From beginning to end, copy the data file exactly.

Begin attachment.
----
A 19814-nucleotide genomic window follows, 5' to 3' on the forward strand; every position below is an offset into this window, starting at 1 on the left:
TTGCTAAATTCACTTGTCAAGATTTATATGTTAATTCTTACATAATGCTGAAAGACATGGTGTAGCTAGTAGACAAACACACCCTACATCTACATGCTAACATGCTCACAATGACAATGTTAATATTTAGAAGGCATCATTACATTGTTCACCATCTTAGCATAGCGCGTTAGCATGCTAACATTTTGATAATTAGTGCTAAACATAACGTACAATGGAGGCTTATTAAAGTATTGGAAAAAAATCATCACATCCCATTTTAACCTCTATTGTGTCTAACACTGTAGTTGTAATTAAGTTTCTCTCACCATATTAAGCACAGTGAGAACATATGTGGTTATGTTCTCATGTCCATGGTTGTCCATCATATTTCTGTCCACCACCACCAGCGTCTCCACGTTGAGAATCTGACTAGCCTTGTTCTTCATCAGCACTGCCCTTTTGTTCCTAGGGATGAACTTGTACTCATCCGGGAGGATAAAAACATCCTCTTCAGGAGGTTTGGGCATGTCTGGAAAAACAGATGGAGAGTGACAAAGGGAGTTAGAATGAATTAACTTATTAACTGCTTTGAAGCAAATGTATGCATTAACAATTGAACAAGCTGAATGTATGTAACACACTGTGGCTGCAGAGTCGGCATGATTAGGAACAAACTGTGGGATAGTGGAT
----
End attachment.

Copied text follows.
A 19814-nucleotide genomic window follows, 5' to 3' on the forward strand; every position below is an offset into this window, starting at 1 on the left:
TTGCTAAATTCACTTGTCAAGATTTATATGTTAATTCTTACATAATGCTGAAAGACATGGTGTAGCTAGTAGACAAACACACCCTACATCTACATGCTAACATGCTCACAATGACAATGTTAATATTTAGAAGGCATCATTACATTGTTCACCATCTTAGCATAGCGCGTTAGCATGCTAACATTTTGATAATTAGTGCTAAACATAACGTACAATGGAGGCTTATTAAAGTATTGGAAAAAAATCATCACATCCCATTTTAACCTCTATTGTGTCTAACACTGTAGTTGTAATTAAGTTTCTCTCACCATATTAAGCACAGTGAGAACATATGTGGTTATGTTCTCATGTCCATGGTTGTCCATCATATTTCTGTCCACCACCACCAGCGTCTCCACGTTGAGAATCTGACTAGCCTTGTTCTTCATCAGCACTGCCCTTTTGTTCCTAGGGATGAACTTGTACTCATCCGGGAGGATAAAAACATCCTCTTCAGGAGGTTTGGGCATGTCTGGAAAAACAGATGGAGAGTGACAAAGGGAGTTAGAATGAATTAACTTATTAACTGCTTTGAAGCAAATGTATGCATTAACAATTGAACAAGCTGAATGTATGTAACACACTGTGGCTGCAGAGTCGGCATGATTAGGAACAAACTGTGGGATAGTGGAT